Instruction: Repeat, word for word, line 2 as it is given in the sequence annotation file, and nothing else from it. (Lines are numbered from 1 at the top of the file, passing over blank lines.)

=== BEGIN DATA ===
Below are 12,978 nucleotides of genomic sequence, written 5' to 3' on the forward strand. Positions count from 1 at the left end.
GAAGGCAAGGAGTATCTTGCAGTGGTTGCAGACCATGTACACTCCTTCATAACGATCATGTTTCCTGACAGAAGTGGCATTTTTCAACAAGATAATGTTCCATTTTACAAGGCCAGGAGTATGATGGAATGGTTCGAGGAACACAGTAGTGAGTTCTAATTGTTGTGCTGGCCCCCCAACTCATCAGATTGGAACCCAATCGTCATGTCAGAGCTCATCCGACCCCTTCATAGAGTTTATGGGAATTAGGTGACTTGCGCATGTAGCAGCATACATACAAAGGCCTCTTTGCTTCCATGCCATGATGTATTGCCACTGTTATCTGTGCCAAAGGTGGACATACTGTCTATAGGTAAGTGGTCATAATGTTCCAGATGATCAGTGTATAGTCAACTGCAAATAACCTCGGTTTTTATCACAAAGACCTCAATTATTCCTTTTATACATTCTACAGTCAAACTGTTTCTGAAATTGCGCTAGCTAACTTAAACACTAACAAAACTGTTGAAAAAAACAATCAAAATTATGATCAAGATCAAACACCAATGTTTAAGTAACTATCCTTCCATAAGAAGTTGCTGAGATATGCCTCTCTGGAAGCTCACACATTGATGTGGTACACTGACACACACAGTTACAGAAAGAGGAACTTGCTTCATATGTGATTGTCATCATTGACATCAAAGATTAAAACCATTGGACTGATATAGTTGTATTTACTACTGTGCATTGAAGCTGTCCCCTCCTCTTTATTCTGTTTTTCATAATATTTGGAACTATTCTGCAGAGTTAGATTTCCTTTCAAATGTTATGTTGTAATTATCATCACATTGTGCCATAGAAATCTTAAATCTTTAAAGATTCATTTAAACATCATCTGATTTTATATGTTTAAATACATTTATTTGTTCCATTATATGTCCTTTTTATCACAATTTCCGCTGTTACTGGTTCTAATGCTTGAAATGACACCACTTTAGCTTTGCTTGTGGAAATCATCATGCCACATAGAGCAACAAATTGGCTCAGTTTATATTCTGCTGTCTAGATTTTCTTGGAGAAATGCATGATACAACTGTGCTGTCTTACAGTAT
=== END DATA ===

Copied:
GAAGGCAAGGAGTATCTTGCAGTGGTTGCAGACCATGTACACTCCTTCATAACGATCATGTTTCCTGACAGAAGTGGCATTTTTCAACAAGATAATGTTCCATTTTACAAGGCCAGGAGTATGATGGAATGGTTCGAGGAACACAGTAGTGAGTTCTAATTGTTGTGCTGGCCCCCCAACTCATCAGATTGGAACCCAATCGTCATGTCAGAGCTCATCCGACCCCTTCATAGAGTTTATGGGAATTAGGTGACTTGCGCATGTAGCAGCATACATACAAAGGCCTCTTTGCTTCCATGCCATGATGTATTGCCACTGTTATCTGTGCCAAAGGTGGACATACTGTCTATAGGTAAGTGGTCATAATGTTCCAGATGATCAGTGTATAGTCAACTGCAAATAACCTCGGTTTTTATCACAAAGACCTCAATTATTCCTTTTATACATTCTACAGTCAAACTGTTTCTGAAATTGCGCTAGCTAACTTAAACACTAACAAAACTGTTGAAAAAAACAATCAAAATTATGATCAAGATCAAACACCAATGTTTAAGTAACTATCCTTCCATAAGAAGTTGCTGAGATATGCCTCTCTGGAAGCTCACACATTGATGTGGTACACTGACACACACAGTTACAGAAAGAGGAACTTGCTTCATATGTGATTGTCATCATTGACATCAAAGATTAAAACCATTGGACTGATATAGTTGTATTTACTACTGTGCATTGAAGCTGTCCCCTCCTCTTTATTCTGTTTTTCATAATATTTGGAACTATTCTGCAGAGTTAGATTTCCTTTCAAATGTTATGTTGTAATTATCATCACATTGTGCCATAGAAATCTTAAATCTTTAAAGATTCATTTAAACATCATCTGATTTTATATGTTTAAATACATTTATTTGTTCCATTATATGTCCTTTTTATCACAATTTCCGCTGTTACTGGTTCTAATGCTTGAAATGACACCACTTTAGCTTTGCTTGTGGAAATCATCATGCCACATAGAGCAACAAATTGGCTCAGTTTATATTCTGCTGTCTAGATTTTCTTGGAGAAATGCATGATACAACTGTGCTGTCTTACAGTAT